# Exercise : Turtles All the Way Down

A well-known scientist (some say it was Bertrand Russell) once gave a public lecture on astronomy. He described how the earth orbits around the sun and how the sun, in turn, orbits around the center of a vast collection of stars called our galaxy. At the end of the lecture, a little old lady at the back of the room got up and said: What you have told us is rubbish. The world is really a flat plate supported on the back of a giant tortoise. The scientist gave a superior smile before replying, What is the tortoise standing on? You're very clever, young man, very clever, said the old lady. But it's turtles all the way down!

Stephen Hawking, A Brief History of Time

# Exercise : Turtles All the Way Down

We will implement a version of the "turtles all the way down" model (commonly but falsely attributed to Hindu mythology) in which the earth rests on the back of an elephant, which in turn rests on the back of infinite tortoises.

Given turtles.html (containing the earth, elephant, and a single tortoise), write the necessary JavaScript code turtles.js to give the page infinitely-scrolling turtles as in this working example.

# Exercise : Turtles All the Way Down

To solve this problem you will need to add a turtle to the bottom of the page every time the user scrolls to the bottom. You can attach an `onscroll` event handler to the `document`, so that every time the page is scrolled that event handler will be executed. You may also find these useful:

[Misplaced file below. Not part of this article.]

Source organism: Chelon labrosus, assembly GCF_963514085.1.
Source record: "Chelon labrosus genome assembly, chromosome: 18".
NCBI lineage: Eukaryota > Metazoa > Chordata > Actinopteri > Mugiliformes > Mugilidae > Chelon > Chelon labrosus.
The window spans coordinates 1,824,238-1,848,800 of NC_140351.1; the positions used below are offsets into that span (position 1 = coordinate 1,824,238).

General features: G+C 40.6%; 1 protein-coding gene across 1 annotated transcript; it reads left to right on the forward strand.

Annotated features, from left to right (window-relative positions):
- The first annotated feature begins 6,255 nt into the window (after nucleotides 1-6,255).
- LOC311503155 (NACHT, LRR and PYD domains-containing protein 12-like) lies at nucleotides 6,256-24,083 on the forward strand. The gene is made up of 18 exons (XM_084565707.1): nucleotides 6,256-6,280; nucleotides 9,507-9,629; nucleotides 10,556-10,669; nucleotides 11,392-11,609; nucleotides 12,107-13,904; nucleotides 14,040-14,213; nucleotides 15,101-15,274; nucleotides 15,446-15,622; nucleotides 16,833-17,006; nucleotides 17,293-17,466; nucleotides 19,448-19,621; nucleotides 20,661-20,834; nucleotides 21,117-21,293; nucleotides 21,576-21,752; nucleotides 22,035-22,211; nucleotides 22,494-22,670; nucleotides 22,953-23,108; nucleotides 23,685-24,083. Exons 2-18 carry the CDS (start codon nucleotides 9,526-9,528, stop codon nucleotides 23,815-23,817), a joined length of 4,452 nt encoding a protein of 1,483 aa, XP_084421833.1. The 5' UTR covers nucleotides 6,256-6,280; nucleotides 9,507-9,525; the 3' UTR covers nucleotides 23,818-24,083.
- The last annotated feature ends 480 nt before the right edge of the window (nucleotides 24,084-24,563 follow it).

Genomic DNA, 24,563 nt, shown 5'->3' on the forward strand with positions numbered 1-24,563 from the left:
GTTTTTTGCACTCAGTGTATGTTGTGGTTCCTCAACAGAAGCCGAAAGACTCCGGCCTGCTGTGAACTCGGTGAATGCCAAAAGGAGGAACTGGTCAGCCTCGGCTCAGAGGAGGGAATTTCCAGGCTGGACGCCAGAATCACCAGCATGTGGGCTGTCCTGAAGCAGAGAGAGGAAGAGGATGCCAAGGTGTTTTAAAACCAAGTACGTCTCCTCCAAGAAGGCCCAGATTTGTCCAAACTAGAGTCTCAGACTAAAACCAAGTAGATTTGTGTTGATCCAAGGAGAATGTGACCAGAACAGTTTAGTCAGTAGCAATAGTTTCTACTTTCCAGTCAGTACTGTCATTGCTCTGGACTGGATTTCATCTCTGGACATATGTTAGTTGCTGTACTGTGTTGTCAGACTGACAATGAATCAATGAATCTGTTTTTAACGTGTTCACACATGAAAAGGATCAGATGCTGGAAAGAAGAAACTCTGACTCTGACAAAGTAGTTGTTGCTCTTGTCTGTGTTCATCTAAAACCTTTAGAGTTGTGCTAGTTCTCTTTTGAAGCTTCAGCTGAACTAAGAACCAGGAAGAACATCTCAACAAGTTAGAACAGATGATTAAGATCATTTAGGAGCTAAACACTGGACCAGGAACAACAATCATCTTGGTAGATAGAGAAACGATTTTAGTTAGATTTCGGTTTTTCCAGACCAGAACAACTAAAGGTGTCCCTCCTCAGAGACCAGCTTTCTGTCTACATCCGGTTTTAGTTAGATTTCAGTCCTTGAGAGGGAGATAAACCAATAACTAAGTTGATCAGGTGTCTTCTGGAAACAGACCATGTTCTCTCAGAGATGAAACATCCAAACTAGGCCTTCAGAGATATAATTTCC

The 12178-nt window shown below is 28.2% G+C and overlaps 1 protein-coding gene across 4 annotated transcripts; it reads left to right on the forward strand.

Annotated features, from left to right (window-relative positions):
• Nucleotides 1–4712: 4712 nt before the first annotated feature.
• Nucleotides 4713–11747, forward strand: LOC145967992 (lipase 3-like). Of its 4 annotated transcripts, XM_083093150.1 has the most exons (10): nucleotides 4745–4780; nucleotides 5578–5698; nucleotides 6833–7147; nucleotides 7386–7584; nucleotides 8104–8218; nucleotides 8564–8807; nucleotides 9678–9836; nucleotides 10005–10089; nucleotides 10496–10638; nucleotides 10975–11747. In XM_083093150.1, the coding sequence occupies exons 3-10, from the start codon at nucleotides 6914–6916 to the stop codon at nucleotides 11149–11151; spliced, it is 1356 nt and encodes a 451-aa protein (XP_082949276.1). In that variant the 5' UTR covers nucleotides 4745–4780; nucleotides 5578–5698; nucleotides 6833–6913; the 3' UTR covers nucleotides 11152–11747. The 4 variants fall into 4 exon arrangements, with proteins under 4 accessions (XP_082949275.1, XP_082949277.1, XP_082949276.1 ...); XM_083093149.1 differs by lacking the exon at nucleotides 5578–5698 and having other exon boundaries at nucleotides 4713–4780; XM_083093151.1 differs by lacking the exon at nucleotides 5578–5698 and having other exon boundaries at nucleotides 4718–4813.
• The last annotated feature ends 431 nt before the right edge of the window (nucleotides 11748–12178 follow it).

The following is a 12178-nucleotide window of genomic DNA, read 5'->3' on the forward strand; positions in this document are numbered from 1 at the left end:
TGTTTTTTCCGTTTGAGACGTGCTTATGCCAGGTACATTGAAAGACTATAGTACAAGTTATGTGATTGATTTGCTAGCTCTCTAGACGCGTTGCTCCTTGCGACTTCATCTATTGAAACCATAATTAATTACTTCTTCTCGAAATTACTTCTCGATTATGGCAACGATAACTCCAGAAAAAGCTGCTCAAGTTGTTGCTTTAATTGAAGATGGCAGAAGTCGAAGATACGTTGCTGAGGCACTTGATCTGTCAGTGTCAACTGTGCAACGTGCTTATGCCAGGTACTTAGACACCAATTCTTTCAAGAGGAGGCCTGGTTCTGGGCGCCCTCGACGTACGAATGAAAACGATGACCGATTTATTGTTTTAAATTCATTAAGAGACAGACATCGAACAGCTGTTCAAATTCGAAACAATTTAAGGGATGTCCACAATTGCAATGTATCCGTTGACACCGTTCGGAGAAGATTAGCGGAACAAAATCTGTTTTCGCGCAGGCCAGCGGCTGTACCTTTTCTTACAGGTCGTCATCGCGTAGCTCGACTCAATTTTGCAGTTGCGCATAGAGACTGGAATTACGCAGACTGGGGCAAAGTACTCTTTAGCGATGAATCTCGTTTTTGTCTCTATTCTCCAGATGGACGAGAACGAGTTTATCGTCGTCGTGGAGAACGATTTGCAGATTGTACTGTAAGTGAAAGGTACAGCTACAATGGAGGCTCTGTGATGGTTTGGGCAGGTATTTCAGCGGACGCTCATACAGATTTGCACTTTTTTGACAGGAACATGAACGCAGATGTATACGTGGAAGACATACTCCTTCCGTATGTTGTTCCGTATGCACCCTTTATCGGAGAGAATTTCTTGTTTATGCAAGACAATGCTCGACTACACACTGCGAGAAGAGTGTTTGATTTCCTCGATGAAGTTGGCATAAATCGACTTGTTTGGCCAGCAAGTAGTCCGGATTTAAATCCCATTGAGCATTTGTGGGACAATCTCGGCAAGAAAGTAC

`window.scrollY`
The portion of the document that has scrolled off-screen above the currently-visible portion.
`window.innerHeight`
The height of the visible area of the document on-screen.
`document.body.getHeight()`
The height of the `body` tag (i.e., the height of the entire page, on- and off-screen). This is a Prototype function.

# Exercise : Turtles All the Way Down

When the user has scrolled to the very bottom of the page, the sum of scrollY (the off-screen portion above) and innerHeight (the on-screen portion) will be equal to the height of the body. That's when you'll want to add another turtle — which will grow the body and result in more scrolling.

To add a turtle, simply append to `document.body` a new `div` with the class of `turtle`.

Can you fix the case where the height of the window is greater than the initial height of the animals?

# Exercise Solution

```window.onload = function() {
document.onscroll = turtles;
turtles(); // in case window height is initially taller than animals
};

function turtles() {
while (window.scrollY + window.innerHeight >= document.body.getHeight()) {
var div = document.createElement("div");
div.className = "turtle";
document.body.appendChild(div);
}
}
```